League of Legends vs. Overwatch. Which game has built a better esports infrastructure?
Photo via Riot Games

Cultivating Esports: League of Legends vs. Overwatch

Jul 13, 2017
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Photo via Riot Games

A year ago, esports pundits were pondering the possible fall of League of Legends at the hands of a surging Overwatch scene which featured unprecedented hype and early growth. These days, some of the top Overwatch players are starting to hedge their bets by entering other games, and there is a growing concern that cash will literally rule everything. League of Legends viewership is still number 1 on Twitch, and Overwatch has the fewest viewers out of the five major esports, trailing behind LoL, CS:GO, DotA 2, and Hearthstone. Of course, things are likely to change when the Overwatch League launches, but before we discuss the future, let’s take a moment to reflect on the foundations of these competitive scenes.

League of Legends: Grassroots Support

If you talk to any old old veteran of the League of Legends scene, I’ll personally guarantee that they’ve played in a Go4LoL (actually, they’re still running today). Riot Games built League of Legends as a game mod of a game mod, by gamers for gamers. They had just a tiny warehouse of a studio, and the game’s early esports scene was quite fitting. Weekly tournaments from ESL and various small esports organizations made up the majority of competitive play. The Season 1 World Championships at DreamHack was  a makeshift affair.

There were virtually no restrictions on what players could participate in. Riot went out of their way for six years to support grassroots tournaments by contributing to prize pools and promotion efforts whenever they could. Even in the past year, several major Challenger tournaments, like the Carbon Winter Invitational, have served as proving grounds for up-and-coming professional players. All this, of course, is in addition to the incredibly robust Challenger series.

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Of course, LCS/LCK/LPL/etc. players these days no longer need to look elsewhere for sources of income. There are plenty of regions, more than enough games in a season, and sister squads for practice. Most recently, the announcement of $10 million dollar franchise spots is a step towards the creation of a traditional sports league architecture, but this comes as a supplement to existing systems, teams, and, ultimately, the individual players who will be participating.

Overwatch: Trying to Skip the Growing Pains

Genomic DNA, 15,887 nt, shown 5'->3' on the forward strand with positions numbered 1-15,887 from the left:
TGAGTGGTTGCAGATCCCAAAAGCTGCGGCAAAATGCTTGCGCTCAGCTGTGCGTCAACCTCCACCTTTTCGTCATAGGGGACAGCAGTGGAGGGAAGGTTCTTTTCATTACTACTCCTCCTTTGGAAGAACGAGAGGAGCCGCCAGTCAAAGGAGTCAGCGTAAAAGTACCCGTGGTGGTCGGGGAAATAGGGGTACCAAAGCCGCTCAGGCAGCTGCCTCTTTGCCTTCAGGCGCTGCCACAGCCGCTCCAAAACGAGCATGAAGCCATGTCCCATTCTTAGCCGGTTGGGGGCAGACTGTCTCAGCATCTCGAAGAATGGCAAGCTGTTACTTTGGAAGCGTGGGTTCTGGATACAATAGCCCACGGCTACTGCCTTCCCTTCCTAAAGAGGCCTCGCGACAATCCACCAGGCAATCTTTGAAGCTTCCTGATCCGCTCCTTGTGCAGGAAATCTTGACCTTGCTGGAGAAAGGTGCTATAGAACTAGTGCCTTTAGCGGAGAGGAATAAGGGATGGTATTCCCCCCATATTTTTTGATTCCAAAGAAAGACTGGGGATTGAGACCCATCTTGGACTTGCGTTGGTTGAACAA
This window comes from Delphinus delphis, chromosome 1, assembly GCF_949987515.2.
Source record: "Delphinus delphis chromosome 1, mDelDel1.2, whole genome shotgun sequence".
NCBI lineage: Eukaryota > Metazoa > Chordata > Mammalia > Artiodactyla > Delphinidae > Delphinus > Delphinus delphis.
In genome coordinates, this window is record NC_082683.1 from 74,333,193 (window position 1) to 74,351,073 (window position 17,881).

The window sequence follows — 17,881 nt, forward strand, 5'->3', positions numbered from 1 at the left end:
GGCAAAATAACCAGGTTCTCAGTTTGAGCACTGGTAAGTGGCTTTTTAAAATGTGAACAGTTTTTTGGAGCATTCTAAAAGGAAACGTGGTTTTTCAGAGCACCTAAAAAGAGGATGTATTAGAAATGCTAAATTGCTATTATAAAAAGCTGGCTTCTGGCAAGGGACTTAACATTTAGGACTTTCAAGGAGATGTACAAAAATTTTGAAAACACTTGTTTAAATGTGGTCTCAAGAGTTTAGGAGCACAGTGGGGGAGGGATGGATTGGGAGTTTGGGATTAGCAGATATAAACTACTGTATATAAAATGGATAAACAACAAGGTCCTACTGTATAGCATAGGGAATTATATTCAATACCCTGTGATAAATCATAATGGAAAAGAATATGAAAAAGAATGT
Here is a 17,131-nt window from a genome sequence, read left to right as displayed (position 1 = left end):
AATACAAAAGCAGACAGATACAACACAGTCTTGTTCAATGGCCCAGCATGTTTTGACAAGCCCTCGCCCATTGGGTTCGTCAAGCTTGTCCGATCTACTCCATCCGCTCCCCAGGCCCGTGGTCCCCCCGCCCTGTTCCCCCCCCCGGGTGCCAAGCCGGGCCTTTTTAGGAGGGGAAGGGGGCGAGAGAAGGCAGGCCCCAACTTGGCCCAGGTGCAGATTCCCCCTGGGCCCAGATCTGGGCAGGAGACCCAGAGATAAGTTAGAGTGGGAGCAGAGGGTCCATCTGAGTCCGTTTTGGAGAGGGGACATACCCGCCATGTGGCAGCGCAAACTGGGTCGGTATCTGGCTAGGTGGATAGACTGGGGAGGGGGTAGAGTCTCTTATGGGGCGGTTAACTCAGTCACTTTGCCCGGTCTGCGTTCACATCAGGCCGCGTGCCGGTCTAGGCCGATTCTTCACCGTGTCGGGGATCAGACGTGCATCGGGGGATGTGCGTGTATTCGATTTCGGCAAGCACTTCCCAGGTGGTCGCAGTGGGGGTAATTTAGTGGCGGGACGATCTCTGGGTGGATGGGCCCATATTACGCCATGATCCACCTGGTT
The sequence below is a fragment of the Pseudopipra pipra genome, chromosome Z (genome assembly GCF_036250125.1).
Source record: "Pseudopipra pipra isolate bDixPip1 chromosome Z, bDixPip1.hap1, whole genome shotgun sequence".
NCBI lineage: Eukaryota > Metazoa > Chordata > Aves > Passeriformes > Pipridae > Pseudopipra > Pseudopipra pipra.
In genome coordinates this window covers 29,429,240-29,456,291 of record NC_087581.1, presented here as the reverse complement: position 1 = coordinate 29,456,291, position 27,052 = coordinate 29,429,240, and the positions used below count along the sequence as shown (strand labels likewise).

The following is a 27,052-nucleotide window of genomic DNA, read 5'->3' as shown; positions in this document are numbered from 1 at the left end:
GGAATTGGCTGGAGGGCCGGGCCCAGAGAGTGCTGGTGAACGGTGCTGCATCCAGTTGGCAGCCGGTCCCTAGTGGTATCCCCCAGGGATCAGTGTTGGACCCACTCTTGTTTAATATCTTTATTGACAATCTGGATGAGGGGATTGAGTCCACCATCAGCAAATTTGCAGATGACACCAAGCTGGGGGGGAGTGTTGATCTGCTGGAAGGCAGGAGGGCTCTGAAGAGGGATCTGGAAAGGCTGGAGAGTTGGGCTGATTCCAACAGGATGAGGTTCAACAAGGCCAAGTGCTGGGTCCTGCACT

It’s an ambitious plan for sure, and Blizzard announced the first seven teams in the Overwatch League on July 12th. They’re going all out to try and emulate traditional sports Leagues right off the bat, and frankly, I’m not sure they’ve thought things through.

All of the organizations which have been approved for OWL have likely paid a huge bill just to participate (several estimates suggest that teams have paid around $20 million apiece), which has left many players stranded due to their smaller organizational affiliations, or in some cases, no sponsorship at all. In fact, of the teams that have been announced, only a single one–Immortals–is currently fielding a complete roster. It’s a risky affair, but that isn’t really the problem.

Rather, it’s that any non-Blizzard organization previously involved with Overwatch tournament hosting has been effectively shut out of the scene they helped create. The Monthly Melees, GosuGamers weekly tournaments, and the sort are all dead. Don’t expect to see any teams forming again–ever. Of course, Korea is off doing their own thing, and busy being the best region in the world (by far) with the OGN Overwatch Apex League. The primary way for new talent to compete is the Open Division, where the player who’s in first place at the end of the season will win a $50 dollar Blizzard gift card. That’s not going to pay anyone’s bills.

Despite the gigantic investment behind the Overwatch League, it simply doesn’t have the same kind of sturdy foundation as the League of Legends esports scene. There’s too much uncertainty in Overwatch, and player stability remains questionable. Localization makes no sense when it comes to esports, and Blizzard’s model neglects European esports fans entirely.

We’ll know sooner rather than later whether this venture by Blizzard and friends will pan out. For now, at least, Overwatch isn’t an esport, it’s just business.

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Jungroan Lin
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Jungroan "Jezie" Lin is a Challenger League of Legends player, former top lane player for Complexity Gaming, and former jungler for Team Green Forest. He spent 6 months of his life playing only Renekton, Shyvana, and Dr. Mundo while failing to qualify for the LCS. Jungroan is currently pursuing his M.A. in Political Science at UBC.
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